President Obama opened the door to making significant changes to entitlement programs during a meeting Tuesday with Senate Democrats, though some among the lawmakers quickly warned that they would not go along with benefit cuts or a higher retirement age.
As part of an extended outreach effort to lawmakers on both sides of the aisle, Mr. Obama huddled with his party colleagues for nearly 90 minutes, telling them he would send them a budget the week of April 8 that largely would reflect Democratic priorities and values.
But he also encouraged Democrats to demonstrate a willingness to make some changes to Social Security and Medicare in order to keep the programs solvent and achieve other long-term priorities.
The president pressed his case the same day House Republicans and Senate Democrats released their own budget blueprints that offered vastly different deficit-reduction plans.
The Republican plan, offered by House Budget Committee Chairman Paul Ryan would cut spending by $4.6 trillion through 2023 by eliminating core parts of Mr. Obama’s health care law. It also would cut taxes and transform Medicare into a subsidized system of private insurance plans.
The Senate Democratic budget — spearheaded by Sen. Patty Murray, Washington Democrat — would raise $1 trillion in new revenue, while cutting an equal amount in spending over 10 years.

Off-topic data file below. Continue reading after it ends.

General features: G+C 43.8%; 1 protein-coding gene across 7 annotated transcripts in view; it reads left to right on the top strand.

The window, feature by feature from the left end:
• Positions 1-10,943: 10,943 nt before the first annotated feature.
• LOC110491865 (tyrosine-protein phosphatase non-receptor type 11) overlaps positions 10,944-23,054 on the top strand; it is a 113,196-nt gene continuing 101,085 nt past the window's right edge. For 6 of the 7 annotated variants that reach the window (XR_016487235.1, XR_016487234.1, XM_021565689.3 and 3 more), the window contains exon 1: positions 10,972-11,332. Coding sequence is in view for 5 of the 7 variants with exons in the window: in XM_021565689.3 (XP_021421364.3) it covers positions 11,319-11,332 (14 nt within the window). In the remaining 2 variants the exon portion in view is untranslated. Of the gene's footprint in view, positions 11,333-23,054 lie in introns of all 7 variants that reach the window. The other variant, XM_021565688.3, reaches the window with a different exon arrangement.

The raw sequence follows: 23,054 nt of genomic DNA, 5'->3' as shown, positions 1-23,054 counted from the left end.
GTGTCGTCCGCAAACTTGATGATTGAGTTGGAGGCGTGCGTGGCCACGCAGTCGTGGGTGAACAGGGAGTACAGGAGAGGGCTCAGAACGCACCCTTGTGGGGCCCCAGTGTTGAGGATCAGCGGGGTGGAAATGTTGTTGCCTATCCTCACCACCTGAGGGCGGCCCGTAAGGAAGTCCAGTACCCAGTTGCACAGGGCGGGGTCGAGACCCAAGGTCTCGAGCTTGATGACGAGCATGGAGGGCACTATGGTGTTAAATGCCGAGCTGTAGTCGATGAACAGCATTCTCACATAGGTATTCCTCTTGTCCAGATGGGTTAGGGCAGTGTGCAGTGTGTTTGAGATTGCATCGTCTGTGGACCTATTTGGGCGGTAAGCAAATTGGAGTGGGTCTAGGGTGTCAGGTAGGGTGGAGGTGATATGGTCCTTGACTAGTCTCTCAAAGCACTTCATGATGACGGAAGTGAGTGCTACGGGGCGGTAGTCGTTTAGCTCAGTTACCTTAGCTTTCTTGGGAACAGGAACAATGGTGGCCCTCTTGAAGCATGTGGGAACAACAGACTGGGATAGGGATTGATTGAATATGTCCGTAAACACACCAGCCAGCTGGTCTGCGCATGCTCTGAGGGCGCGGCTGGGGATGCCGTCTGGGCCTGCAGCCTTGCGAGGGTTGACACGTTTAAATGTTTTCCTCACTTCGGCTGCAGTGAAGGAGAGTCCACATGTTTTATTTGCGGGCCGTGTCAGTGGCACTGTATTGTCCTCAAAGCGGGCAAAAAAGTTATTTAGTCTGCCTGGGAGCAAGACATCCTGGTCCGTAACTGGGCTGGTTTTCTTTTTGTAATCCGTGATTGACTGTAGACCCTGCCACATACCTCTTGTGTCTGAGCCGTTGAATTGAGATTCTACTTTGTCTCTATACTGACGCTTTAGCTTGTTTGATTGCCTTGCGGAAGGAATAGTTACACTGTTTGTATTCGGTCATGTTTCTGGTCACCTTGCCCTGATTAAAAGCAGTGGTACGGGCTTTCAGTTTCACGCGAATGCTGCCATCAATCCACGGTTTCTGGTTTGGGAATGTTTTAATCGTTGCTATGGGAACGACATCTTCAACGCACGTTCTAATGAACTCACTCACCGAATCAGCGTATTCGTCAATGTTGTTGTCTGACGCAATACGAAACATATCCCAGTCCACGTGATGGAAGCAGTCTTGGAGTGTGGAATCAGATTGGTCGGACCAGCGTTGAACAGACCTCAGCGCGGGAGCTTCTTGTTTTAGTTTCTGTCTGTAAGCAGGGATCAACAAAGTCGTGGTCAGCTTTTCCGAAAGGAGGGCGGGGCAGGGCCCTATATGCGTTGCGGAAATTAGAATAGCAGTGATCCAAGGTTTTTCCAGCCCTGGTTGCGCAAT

“The way it’s being laid out now, our best chance is to reconcile the two budgets … to give us a framework to move forward which would include some form of grand bargain,” Sen. Benjamin L. Cardin, Maryland Democrat, said after the lunch meeting with Mr. Obama.
Sen. Tom Harkin, Iowa Democrat, said he and Sen. Bernie Sanders, Vermont independent who caucuses with the Democrats, challenged Mr. Obama to only accept changes to entitlement programs that would protect them, not diminish benefits for seniors and the poor.
“We don’t want to start whacking away at Social Security or Medicare and things like that,” he said. “There are ways to [keep them solvent] without putting it into some kind of grand bargain that pulls the rugs out form the elderly, the sick, the needy.”
For instance, Mr. Harkin argued against accepting “chained CPI” a less generous formula for calculating benefits under Social Security that would lead to lower cost-of-living adjustments. Instead, Mr. Harkin advocated a 1 percentage point increase on the Social Security payroll tax over the course of 20 years, raising it from 6.2 percent to 7.2 percent.
He pointed to a poll by the nonpartisan National Academy of Social Insurance released in January showing that roughly 70 percent of Americans support such an increase over 20 years.
The White House has since said Mr. Obama no longer supports that proposal, but during Tuesday’s meeting, Mr. Harkin said the president stopped short of ruling it out completely.
“He didn’t make a commitment but he seemed to indicate there are other ways to solve the entitlement problems,” Mr. Harkin said.
While most of the questions focused on the budget, the president spoke on a range other topics, congratulating Senate Democrats for making progress on gun control initiatives and immigration. He also took questions on the administration’s drone program, although senators were tight-lipped about which Democrat asked about it.